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IBF and GFP ‘Basketball for Good’ project

Copyrights: GFP/richardjuilliart

IBF and GFP ‘Basketball for Good’ project

Despite hurdles, the programme succeeded in bringing together youth from different tribes to promote peace in a refugee camp in Juba.

In 2008, FIBA founded the International Basketball Foundation (IBF) to address the role of sports, in particular basketball in society, preserving and promoting basketball’s values and its cultural heritage.

To fulfil this mission, in 2016, the IBF started using basketball as a tool to initiate positive change throughout disfavoured communities. The IBF believes that these ‘Basketball For Good’ projects can contribute to reaching the UN’s Sustainable Development Goals.

That same year, the IBF partnered with Generations For Peace (GFP) to launch a three-year project in the capital of South Sudan, Juba, in an Internally Displaced Persons camp. With the support of the South Sudan Basketball Federation and the South Sudan Olympic Committee, a 3x3 basketball programme was put in place.

Through this programme, the IBF and GFP seek to address inter-tribal conflict by bringing together youths from Dinka and Nuer tribes. The programme provides a safe space to play sport, but more importantly enables the youth from the two tribes to interact, break stereotypes and build greater tolerance, trust and understanding.

The programme hit many hurdles at its beginning. Not only did the sudden bursts of violence in Juba stop the planned activities, but the communities in which the activities were to take place were strongly against it. GFP volunteers running the programme had lots of difficulties trying to convince the parents to allow their children to play with those from “the other” tribe; even the children were reluctant to come to the playing field. The community elders were persuaded that the programme had a political agenda, further fuelling parents’ fears. The lead GFP volunteer reported that the tribes’ elders did not want to speak with each other, leaving the volunteers—representatives of both ethnic groups and seasoned sport for peace practitioners—to think the programme should be called off.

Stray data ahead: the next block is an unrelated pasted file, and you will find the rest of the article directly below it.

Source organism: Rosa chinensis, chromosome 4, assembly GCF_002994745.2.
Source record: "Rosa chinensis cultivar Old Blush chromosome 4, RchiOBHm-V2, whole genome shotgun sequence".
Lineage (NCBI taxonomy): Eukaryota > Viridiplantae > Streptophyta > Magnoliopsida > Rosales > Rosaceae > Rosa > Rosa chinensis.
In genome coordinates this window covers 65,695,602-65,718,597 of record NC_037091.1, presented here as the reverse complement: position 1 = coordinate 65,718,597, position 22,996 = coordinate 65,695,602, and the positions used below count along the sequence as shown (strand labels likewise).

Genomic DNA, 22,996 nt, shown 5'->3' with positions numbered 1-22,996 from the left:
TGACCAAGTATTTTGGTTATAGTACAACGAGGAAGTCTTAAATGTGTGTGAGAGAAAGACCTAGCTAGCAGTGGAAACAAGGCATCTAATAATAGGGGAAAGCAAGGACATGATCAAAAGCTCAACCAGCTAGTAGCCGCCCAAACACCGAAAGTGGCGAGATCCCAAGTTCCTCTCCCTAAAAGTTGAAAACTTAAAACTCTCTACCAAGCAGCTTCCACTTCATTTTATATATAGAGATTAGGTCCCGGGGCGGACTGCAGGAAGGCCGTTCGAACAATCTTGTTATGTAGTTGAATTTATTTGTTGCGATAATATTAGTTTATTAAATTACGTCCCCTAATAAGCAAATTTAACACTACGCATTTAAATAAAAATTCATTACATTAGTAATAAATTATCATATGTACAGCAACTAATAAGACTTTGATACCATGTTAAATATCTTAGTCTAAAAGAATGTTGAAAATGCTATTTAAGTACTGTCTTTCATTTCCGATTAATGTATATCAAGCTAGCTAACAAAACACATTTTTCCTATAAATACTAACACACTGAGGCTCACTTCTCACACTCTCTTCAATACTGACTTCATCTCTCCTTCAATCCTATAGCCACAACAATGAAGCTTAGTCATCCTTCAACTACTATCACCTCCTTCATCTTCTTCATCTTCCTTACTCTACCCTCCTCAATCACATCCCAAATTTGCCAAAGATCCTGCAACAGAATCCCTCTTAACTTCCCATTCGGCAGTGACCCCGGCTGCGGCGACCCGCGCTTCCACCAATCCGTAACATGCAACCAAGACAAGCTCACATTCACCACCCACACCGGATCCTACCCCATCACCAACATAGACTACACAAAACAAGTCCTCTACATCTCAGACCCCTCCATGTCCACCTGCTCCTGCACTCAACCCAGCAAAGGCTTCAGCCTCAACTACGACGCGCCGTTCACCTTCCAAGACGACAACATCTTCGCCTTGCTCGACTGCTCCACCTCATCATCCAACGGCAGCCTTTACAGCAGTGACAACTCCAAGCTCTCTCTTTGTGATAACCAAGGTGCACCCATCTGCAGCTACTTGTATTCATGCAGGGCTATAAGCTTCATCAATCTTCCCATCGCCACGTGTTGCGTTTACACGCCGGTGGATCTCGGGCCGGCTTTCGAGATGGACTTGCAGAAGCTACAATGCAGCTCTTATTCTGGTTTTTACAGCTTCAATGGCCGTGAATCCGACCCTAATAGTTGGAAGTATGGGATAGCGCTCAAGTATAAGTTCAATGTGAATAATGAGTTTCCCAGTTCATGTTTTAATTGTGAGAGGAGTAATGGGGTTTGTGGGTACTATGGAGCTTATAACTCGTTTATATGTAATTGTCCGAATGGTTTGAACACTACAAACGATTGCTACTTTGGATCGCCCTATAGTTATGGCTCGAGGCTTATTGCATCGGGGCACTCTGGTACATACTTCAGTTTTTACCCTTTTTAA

When the first basic activities finally started upon cessation of armed conflict, the young participants were only moving around and interacting within their peer groups as they were simply not ready to be at the same space with the youth from the rival ethnic group with whom they had fought beforehand. The sessions that were integrating peacebuilding education with 3x3 basketball activities were continuously adapted to fit the group dynamics and respond to evolving needs observed meticulously in each session. As the sessions progressed, so did their content, becoming more complex and inclusive.

Some 18 months later, the first programme cycle was ended with a joint 3x3 basketball tournament engaging 180 Dinka and Nuer youth, in a community playground bursting with hundreds of youth and parents from both tribes cheering the young players. The participatory evaluation at the end of this cycle provided evidence of the programme’s success—an average increase of 45% in the people who reported they trust “the other”—as well as a guidance for the next cycle that is currently being prepared.

This project is not only promoting peace and thus contributing to reaching the SDG no. 16: Peace, Security and Justice, but also addressing the refugee crisis. 

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News

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International Basketball Foundation (IBF)

Published

Friday, November 2, 2018 - 11:38